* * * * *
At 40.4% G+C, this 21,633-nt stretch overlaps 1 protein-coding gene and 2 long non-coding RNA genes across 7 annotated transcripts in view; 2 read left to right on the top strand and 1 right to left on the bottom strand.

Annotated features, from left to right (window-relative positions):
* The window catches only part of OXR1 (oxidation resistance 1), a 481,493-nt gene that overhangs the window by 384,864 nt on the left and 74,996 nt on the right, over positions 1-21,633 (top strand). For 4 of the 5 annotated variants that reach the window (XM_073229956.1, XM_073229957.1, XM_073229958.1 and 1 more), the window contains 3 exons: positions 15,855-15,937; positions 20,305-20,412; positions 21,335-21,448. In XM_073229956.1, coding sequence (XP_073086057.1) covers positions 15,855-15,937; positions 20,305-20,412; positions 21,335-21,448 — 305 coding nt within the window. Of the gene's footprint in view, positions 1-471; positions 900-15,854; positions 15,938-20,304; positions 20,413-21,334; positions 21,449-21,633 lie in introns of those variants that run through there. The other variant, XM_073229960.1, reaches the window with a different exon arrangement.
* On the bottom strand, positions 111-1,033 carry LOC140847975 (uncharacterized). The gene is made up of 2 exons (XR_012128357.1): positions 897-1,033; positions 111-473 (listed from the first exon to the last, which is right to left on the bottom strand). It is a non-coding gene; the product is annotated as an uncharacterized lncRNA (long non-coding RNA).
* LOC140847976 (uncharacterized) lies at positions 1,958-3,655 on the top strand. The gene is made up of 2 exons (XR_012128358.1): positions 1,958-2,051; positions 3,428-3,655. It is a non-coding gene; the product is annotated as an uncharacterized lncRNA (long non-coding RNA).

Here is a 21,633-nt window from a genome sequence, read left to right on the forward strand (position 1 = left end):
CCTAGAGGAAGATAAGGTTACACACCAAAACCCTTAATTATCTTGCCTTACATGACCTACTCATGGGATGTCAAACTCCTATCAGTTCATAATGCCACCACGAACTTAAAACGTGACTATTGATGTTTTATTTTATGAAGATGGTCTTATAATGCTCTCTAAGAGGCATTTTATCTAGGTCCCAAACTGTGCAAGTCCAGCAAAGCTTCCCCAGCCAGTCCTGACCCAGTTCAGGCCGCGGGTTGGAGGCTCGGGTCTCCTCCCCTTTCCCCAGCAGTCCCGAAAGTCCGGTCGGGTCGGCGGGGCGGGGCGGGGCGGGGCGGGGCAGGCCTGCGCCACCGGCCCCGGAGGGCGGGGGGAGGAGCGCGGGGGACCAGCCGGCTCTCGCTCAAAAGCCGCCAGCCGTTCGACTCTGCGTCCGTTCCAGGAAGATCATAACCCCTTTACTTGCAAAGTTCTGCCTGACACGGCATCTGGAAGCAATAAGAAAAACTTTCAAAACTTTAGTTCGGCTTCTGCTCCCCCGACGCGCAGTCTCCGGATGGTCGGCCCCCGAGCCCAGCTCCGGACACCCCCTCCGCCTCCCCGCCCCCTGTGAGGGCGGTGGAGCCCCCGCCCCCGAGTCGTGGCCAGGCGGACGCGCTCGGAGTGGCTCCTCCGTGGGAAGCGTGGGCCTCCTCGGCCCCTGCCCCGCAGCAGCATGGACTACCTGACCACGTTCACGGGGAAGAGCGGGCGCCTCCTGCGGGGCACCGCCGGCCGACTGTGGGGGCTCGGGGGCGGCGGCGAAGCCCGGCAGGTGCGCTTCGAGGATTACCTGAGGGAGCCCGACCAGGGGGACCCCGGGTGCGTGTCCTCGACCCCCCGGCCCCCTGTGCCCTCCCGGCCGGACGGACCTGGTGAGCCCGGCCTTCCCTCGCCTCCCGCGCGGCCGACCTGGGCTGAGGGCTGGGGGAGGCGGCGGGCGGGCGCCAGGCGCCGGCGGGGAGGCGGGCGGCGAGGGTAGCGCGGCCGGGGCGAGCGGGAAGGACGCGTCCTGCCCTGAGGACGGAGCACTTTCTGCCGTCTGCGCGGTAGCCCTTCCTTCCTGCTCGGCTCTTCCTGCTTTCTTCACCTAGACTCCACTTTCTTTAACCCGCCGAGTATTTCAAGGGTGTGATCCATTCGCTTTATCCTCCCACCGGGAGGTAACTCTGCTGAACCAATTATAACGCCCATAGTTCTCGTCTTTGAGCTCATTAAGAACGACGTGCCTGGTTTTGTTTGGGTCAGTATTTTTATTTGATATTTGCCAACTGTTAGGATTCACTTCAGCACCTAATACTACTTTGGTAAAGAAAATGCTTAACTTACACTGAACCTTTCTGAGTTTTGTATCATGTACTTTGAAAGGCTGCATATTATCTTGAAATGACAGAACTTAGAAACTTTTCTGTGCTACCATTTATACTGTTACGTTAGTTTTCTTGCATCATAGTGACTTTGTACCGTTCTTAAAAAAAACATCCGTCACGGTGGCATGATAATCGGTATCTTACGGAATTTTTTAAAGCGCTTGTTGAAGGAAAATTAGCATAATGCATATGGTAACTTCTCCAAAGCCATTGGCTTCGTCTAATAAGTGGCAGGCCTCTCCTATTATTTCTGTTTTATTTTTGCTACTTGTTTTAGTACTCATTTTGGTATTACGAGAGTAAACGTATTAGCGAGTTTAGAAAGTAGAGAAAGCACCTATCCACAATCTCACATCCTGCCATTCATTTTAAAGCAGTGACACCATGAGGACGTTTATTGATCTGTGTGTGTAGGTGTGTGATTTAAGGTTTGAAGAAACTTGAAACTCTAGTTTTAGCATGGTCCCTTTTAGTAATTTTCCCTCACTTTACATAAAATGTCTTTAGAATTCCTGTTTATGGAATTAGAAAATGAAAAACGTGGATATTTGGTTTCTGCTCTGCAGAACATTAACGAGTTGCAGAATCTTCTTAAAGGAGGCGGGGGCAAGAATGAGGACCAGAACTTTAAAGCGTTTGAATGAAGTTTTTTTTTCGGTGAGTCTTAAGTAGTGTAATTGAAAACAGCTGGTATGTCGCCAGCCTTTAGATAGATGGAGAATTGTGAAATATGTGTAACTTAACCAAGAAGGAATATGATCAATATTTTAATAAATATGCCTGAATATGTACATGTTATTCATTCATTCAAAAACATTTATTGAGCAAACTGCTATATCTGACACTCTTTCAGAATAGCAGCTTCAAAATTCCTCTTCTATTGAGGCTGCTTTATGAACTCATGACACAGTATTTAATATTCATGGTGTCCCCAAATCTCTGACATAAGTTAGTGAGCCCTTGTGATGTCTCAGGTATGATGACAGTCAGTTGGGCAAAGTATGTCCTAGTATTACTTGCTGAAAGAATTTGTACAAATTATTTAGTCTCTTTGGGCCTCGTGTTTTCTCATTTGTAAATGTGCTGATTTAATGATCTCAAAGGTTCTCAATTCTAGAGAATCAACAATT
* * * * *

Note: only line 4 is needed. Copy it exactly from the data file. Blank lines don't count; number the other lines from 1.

* On the bottom strand, positions 111-1,033 carry LOC140847975 (uncharacterized). The gene is made up of 2 exons (XR_012128357.1): positions 897-1,033; positions 111-473 (listed from the first exon to the last, which is right to left on the bottom strand). It is a non-coding gene; the product is annotated as an uncharacterized lncRNA (long non-coding RNA).